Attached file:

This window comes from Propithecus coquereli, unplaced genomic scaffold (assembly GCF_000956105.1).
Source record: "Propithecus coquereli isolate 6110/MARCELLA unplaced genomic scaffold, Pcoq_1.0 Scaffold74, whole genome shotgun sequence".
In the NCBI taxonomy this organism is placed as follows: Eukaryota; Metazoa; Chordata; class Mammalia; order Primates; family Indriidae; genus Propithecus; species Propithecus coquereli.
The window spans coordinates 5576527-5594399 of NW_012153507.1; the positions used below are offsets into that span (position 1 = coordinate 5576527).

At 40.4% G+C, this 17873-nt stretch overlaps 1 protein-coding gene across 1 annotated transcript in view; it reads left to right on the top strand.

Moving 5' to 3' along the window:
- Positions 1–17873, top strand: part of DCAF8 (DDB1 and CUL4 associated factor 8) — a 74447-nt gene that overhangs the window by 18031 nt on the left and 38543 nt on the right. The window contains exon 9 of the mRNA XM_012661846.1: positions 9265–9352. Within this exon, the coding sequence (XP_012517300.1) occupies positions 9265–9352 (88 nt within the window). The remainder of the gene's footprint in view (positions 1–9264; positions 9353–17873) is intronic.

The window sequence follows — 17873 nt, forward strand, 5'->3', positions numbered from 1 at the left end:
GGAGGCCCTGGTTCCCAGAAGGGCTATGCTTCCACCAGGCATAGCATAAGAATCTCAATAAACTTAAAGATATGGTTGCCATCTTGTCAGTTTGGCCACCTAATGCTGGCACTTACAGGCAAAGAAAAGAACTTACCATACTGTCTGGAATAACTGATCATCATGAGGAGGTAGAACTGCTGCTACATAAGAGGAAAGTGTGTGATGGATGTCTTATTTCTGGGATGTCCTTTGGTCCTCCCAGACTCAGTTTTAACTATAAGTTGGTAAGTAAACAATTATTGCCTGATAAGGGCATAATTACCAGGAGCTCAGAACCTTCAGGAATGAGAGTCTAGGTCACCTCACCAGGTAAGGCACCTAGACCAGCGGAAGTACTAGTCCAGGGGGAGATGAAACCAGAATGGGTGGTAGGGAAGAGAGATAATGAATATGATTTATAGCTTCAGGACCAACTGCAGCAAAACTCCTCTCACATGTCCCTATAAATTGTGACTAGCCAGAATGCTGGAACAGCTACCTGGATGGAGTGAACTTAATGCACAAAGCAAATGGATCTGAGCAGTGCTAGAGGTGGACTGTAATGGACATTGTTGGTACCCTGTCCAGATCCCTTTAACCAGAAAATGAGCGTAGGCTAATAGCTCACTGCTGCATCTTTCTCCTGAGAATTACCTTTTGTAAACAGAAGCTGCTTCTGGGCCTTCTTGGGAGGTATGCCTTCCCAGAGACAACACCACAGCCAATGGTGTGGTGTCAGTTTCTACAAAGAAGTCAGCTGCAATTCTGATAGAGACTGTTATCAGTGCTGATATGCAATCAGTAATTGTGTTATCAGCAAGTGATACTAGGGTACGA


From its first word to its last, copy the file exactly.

This window comes from Propithecus coquereli, unplaced genomic scaffold (assembly GCF_000956105.1).
Source record: "Propithecus coquereli isolate 6110/MARCELLA unplaced genomic scaffold, Pcoq_1.0 Scaffold74, whole genome shotgun sequence".
In the NCBI taxonomy this organism is placed as follows: Eukaryota; Metazoa; Chordata; class Mammalia; order Primates; family Indriidae; genus Propithecus; species Propithecus coquereli.
The window spans coordinates 5576527-5594399 of NW_012153507.1; the positions used below are offsets into that span (position 1 = coordinate 5576527).

At 40.4% G+C, this 17873-nt stretch overlaps 1 protein-coding gene across 1 annotated transcript in view; it reads left to right on the top strand.

Moving 5' to 3' along the window:
- Positions 1–17873, top strand: part of DCAF8 (DDB1 and CUL4 associated factor 8) — a 74447-nt gene that overhangs the window by 18031 nt on the left and 38543 nt on the right. The window contains exon 9 of the mRNA XM_012661846.1: positions 9265–9352. Within this exon, the coding sequence (XP_012517300.1) occupies positions 9265–9352 (88 nt within the window). The remainder of the gene's footprint in view (positions 1–9264; positions 9353–17873) is intronic.

The window sequence follows — 17873 nt, forward strand, 5'->3', positions numbered from 1 at the left end:
GGAGGCCCTGGTTCCCAGAAGGGCTATGCTTCCACCAGGCATAGCATAAGAATCTCAATAAACTTAAAGATATGGTTGCCATCTTGTCAGTTTGGCCACCTAATGCTGGCACTTACAGGCAAAGAAAAGAACTTACCATACTGTCTGGAATAACTGATCATCATGAGGAGGTAGAACTGCTGCTACATAAGAGGAAAGTGTGTGATGGATGTCTTATTTCTGGGATGTCCTTTGGTCCTCCCAGACTCAGTTTTAACTATAAGTTGGTAAGTAAACAATTATTGCCTGATAAGGGCATAATTACCAGGAGCTCAGAACCTTCAGGAATGAGAGTCTAGGTCACCTCACCAGGTAAGGCACCTAGACCAGCGGAAGTACTAGTCCAGGGGGAGATGAAACCAGAATGGGTGGTAGGGAAGAGAGATAATGAATATGATTTATAGCTTCAGGACCAACTGCAGCAAAACTCCTCTCACATGTCCCTATAAATTGTGACTAGCCAGAATGCTGGAACAGCTACCTGGATGGAGTGAACTTAATGCACAAAGCAAATGGATCTGAGCAGTGCTAGAGGTGGACTGTAATGGACATTGTTGGTACCCTGTCCAGATCCCTTTAACCAGAAAATGAGCGTAGGCTAATAGCTCACTGCTGCATCTTTCTCCTGAGAATTACCTTTTGTAAACAGAAGCTGCTTCTGGGCCTTCTTGGGAGGTATGCCTTCCCAGAGACAACACCACAGCCAATGGTGTGGTGTCAGTTTCTACAAAGAAGTCAGCTGCAATTCTGATAGAGACTGTTATCAGTGCTGATATGCAATCAGTAATTGTGTTATCAGCAAGTGATACTAGGGTACGA